December 17, 2018 - 

Before I was appointed to the CPUC, I worked for many years on environmental enforcement issues. When I joined the CPUC I found myself drawn to the many critically important safety related initiatives that it oversees. Of all the safety related proceedings I have worked on so far, the most significant and complex one, touching a wide spectrum of other important proceedings at the CPUC, is the Safety Model Assessment Proceeding or SMAP. The CPUC just adopted a ground-breaking decision in this proceeding that will significantly improve how California energy utilities weigh and prioritize spending on their safety risks.

The SMAP proceeding is as technically intricate as its title suggests. It is an ambitious, multi- year CPUC endeavor, the goal of which is to make utility decision-making about weighing and mitigating safety risks more thoughtful and transparent. The safety of utility operations obviously impacts the lives of millions of Californians. But utility decision-making about safety risks on their systems has always been something of a black box. Until now, utilities have made decisions about which risks to prioritize, and how many ratepayer dollars to spend on mitigating certain risks, by relying primarily on the judgment of subject matter experts. This introduces considerable subjectivity and variability into the decision-making process. And until now, the CPUC and the public have had very limited visibility into that process. This means that when the time comes for the CPUC to decide how much money utilities should be authorized to spend on safety risk mitigation - which happens every few years in General Rate Cases, in which utilities seek funding for the costs of running their business - parties and CPUC staff find themselves inadequately equipped to critically evaluate the utility's funding request. 

The decision that we voted out on Dec. 13, 2018, adopts, with some modifications, a settlement by a majority of parties to the SMAP proceeding, which will transform how California energy utilities make decisions about spending on safety risks. For one, utilities will be required to evaluate risks in a much more uniform and quantitatively rigorous way. They will also be required to publicly present their analysis identifying their top risks, seek input from interested parties and CPUC staff, and perform rigorous quantitative analysis to determine and compare risk reduction benefits from mitigation measures.  Ultimately, this will increase utility accountability for risk mitigation spending, benefiting ratepayers across California.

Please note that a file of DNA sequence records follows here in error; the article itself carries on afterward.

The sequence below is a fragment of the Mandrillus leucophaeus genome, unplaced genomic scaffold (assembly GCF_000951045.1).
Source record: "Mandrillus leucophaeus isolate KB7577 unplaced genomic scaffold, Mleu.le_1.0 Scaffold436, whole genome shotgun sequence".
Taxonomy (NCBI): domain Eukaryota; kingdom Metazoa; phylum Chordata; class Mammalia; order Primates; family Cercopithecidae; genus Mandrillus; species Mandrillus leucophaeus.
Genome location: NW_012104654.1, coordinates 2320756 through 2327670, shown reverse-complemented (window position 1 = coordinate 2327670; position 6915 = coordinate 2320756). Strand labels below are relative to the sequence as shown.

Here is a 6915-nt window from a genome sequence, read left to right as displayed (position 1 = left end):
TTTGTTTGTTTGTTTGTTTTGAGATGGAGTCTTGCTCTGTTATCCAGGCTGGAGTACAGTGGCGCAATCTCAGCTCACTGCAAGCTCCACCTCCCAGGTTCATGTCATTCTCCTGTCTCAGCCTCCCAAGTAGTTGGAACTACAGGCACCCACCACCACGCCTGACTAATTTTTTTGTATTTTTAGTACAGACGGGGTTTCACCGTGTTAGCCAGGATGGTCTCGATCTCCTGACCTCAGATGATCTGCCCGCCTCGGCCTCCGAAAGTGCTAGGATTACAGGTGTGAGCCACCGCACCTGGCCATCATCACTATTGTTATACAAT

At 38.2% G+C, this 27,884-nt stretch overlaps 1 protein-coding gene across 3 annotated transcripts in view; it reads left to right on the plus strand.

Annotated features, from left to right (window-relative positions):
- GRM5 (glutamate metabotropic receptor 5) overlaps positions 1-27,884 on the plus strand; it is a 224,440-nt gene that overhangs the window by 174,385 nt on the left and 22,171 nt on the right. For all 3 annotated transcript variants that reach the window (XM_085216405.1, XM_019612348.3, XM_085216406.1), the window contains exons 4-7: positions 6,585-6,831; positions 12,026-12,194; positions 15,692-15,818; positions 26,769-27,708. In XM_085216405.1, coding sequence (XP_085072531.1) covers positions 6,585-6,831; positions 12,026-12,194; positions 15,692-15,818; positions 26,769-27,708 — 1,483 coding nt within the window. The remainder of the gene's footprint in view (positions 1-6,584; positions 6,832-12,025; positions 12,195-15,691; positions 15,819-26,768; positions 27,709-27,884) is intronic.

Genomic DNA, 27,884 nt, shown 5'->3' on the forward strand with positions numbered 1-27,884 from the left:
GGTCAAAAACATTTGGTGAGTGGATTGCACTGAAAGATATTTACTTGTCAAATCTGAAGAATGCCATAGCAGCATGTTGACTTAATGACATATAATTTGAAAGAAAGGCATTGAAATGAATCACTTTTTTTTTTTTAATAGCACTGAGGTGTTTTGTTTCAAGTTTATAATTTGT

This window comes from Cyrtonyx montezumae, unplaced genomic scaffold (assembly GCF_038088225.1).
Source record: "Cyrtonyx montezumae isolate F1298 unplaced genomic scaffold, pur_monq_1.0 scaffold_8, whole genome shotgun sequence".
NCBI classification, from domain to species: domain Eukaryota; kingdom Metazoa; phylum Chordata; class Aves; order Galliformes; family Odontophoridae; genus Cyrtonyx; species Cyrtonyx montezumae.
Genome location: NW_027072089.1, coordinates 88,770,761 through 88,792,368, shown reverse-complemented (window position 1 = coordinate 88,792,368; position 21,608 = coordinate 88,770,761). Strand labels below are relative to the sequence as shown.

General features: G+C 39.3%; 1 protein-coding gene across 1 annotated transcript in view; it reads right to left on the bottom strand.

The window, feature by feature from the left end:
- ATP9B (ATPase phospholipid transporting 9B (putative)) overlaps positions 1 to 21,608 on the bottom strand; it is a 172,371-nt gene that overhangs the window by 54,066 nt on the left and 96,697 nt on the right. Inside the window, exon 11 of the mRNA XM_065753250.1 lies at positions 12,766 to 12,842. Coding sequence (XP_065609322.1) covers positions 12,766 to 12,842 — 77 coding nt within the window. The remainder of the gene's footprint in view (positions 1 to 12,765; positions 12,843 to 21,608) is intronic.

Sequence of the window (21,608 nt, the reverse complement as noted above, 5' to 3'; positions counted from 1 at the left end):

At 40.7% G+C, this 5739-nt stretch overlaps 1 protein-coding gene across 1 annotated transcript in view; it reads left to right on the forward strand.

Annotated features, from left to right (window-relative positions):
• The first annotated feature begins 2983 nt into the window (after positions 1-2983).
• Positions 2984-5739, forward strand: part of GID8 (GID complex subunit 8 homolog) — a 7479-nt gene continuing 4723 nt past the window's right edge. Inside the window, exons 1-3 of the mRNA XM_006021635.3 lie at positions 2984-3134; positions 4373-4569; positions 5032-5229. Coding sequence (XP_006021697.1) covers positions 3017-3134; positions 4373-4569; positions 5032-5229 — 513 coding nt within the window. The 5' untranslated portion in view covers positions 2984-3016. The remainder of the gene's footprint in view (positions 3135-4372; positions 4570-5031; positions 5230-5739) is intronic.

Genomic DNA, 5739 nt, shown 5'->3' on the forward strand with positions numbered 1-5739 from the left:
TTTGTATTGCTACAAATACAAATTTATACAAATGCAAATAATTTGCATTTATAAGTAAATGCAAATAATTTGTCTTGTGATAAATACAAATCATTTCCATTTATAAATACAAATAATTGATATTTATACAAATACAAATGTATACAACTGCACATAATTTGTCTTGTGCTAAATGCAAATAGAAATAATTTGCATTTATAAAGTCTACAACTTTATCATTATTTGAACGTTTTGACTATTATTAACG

It is worth noting that the settlement sets out minimum standards; utilities may adopt processes that go further. It is the culmination of months of discussions by the parties, who participated in multiple pilots to evaluate competing risk assessment models, contributed to nearly a dozen workshops, and more than 20 technical group meetings. Importantly, the settlement was unopposed, and settling parties included not only the large investor-owned utilities that we regulate, but also consumer advocates. 

As you can imagine, SMAP is an overarching proceeding that feeds into, and informs, many other important proceedings dealing with risk management, such as General Rate Cases, wildfire safety proceedings, proceedings dealing with utility emergency preparedness, and physical security, and other CPUC processes.  Success in the SMAP proceeding translates into better outcomes across all these interconnected proceedings. That's why the new minimum standards that we just put in place are so significant.

There is much more that remains to be done. The SMAP proceeding will remain open. Early next year, we plan to issue a follow-up decision that will address issues such as performance metrics, reporting, and the application of these new rules to smaller utilities. Meanwhile, utilities will start implementing the new rules, and make necessary changes to their safety risk decision-making. I am looking forward to seeing how the new rules work in practice, and to hearing from utilities and other stakeholders on changes that have yielded positive outcomes, and gaps that we still need to address. Undoubtedly, the implementation of these new rules will offer utilities, other stakeholders, and the CPUC, important lessons about utility decision-making. The CPUC will consider these learnings in a new Rulemaking that will evaluate broader policy issues relating to utility safety risk management, which we plan to open in 2019.

I am pleased that we are ending 2018 on this positive note, and look forward to continuing to work with my colleagues at the CPUC on pressing safety related challenges in the new year.